The 2017 CFO Commercial Banking Survey
When one of an industry’s largest, reputable providers is found to have deceived — indeed, scammed — its customers, the whole industry suffers.
Commercial banking has had character issues in the wake of the financial crisis, but in 2017 the issue of trust arose once more with the Wells Fargo fake account scandal. The bank’s salespeople opened as many as 3.5 million fake bank and credit card accounts, slapping customers with unnecessary fees. The scandal, which goes back years, aroused skepticism about banks and whether they could be trusted: once again, a financial institution had showed disdain for those it purported to serve.
It’s not surprising, then, to see the after-effects of the scandal seeping into the results of the fourth annual CFO Commercial Banking Survey. Year after year, the survey’s respondents have indicated that the secret to being a great commercial bank is customer service, especially at the account manager or relationship manager level. That still matters, but what was more notable this year were the increased importance of “reputation and brand” and “value for fees charged.” If there’s one thing business executives want, in other words, it’s a bank they can have faith in.
The survey, conducted by CFO Research in September and October 2017, garnered 253 responses. Respondents (30% of which were CFOs and 32% CEOs) were asked to score their current commercial banks on strategic partnership, customer relationship, lending/availability of capital, transaction/payments processing, and internal reporting/connectivity.
Generally, executives responding to the survey thought banks were doing a decent, if unspectacular, job. The average overall score for the service attributes listed above was 7.0 on a scale of 1 to 10, down from 7.43 in 2016.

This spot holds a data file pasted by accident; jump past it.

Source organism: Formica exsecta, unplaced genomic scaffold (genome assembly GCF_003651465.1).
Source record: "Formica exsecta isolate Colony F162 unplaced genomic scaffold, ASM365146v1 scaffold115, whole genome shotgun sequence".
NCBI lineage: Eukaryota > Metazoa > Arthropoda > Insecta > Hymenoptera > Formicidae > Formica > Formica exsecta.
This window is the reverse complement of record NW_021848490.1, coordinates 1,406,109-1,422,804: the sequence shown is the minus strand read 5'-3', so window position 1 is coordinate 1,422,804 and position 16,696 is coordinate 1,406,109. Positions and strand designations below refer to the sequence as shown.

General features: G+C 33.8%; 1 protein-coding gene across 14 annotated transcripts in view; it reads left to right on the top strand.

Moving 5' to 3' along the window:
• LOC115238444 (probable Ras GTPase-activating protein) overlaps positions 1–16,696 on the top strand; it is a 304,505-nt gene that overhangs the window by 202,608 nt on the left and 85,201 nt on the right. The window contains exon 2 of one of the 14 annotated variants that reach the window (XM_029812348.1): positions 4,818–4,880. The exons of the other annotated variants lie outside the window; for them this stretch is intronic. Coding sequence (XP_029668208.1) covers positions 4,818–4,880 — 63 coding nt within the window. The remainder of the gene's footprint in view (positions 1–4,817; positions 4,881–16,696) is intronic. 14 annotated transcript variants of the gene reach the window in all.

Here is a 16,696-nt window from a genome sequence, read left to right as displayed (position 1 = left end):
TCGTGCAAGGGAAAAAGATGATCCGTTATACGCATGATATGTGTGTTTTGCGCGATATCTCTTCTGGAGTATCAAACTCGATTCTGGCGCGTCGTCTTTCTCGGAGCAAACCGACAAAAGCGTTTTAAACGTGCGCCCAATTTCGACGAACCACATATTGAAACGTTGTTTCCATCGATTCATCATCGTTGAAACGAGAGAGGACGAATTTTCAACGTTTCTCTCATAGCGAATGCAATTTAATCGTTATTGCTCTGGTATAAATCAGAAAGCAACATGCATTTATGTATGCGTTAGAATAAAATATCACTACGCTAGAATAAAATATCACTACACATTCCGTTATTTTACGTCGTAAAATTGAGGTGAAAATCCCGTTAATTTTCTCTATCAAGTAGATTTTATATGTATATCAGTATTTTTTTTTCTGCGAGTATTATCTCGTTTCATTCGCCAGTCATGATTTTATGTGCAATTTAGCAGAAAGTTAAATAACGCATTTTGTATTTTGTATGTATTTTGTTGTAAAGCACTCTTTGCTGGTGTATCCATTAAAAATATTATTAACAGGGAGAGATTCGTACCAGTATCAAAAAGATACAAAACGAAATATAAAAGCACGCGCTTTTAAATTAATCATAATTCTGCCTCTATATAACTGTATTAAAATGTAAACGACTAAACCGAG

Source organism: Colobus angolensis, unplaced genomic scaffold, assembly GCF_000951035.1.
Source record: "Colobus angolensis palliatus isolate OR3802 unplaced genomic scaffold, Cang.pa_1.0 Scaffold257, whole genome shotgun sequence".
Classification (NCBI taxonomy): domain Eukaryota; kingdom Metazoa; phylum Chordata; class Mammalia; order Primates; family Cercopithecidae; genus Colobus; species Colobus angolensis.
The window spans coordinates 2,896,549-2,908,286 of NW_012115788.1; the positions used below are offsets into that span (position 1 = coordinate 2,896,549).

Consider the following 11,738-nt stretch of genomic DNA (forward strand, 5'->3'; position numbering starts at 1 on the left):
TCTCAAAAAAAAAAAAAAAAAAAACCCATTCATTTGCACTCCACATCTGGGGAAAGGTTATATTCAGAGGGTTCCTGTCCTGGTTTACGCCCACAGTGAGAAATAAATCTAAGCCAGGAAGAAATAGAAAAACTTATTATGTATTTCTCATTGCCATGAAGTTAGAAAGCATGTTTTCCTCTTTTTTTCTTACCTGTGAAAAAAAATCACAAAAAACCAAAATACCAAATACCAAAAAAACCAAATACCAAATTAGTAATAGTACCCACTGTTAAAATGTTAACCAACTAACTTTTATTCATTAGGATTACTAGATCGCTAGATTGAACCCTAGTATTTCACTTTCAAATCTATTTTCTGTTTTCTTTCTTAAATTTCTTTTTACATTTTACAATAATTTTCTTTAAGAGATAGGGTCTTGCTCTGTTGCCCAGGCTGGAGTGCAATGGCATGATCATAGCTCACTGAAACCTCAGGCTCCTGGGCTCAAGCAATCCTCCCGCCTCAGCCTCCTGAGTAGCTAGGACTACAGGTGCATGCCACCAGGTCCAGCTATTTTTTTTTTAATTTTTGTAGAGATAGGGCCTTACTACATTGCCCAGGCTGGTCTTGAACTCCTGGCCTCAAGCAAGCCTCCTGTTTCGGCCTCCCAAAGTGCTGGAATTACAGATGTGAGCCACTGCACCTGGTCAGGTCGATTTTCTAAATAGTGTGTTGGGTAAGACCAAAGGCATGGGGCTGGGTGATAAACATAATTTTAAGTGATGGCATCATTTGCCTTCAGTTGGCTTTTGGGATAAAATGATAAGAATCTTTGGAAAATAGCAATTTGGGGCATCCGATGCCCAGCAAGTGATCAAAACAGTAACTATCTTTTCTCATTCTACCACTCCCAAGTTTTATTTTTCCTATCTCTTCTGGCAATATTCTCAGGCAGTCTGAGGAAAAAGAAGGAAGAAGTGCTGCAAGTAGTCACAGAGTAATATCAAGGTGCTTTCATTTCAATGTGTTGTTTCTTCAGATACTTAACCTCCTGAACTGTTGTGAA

In the individual categories, JPMorgan Chase scored the highest in customer relationship (8.2) and transaction/payments processing (8.5). BB&T was the top scorer in strategic partnership, with a 7.4, and TD Bank tallied the highest for lending/availability of capital, at 7.8. Citibank rounded out the high scorers with a 7.9 for internal reporting/connectivity.
Similar to 2016, about 56% of respondents said they would strongly recommend their commercial bank to another executive. What makes a bank recommendable? Some executives noted global capabilities, technology platforms, and industry knowledge, but those are mostly table stakes. The anecdotal evidence is that what separates the best banks are the personal aspects. One respondent noted that his company had been with its bank for more than 20 years. “Our relationship managers have met with us and given us the service the bank should,” the executive explained. (See “Ranking the Banks” at the end of this story.)
Adept problem-solving is another trait of a recommendation-worthy bank. “There are many challenges in day-to-day interactions,” said one executive of the experience with his bank. “But once [problems are] brought up, my branch will step up and make things right.” Said another executive of his financial institution: “They take the time to get to know you as a person and not just a number of the bank. They do all the normal bank things fine; they just go above and beyond to get to know the customer.”
“Above and beyond” was a pervasive theme, and the actions that merit that description ranged from the mundane (“ensuring that employees have access to ATMs with their corporate cards while traveling overseas”) to life-changing. “During a very difficult time in 2004 and again in 2008, the world felt like it was crashing in on us, and the support from our bank was exactly what we needed,” wrote one executive.
Respondents also were asked to rate their overall satisfaction with their existing banks. On a scale of 1 to 100, finance executives that bank with JPMorgan Chase rated it the highest at 82. Citibank earned the second-highest satisfaction score (80.1), followed by PNC Bank (74.4) and TD Bank (72.5). Not surprisingly, Wells Fargo scored the lowest of any systemically important financial institution.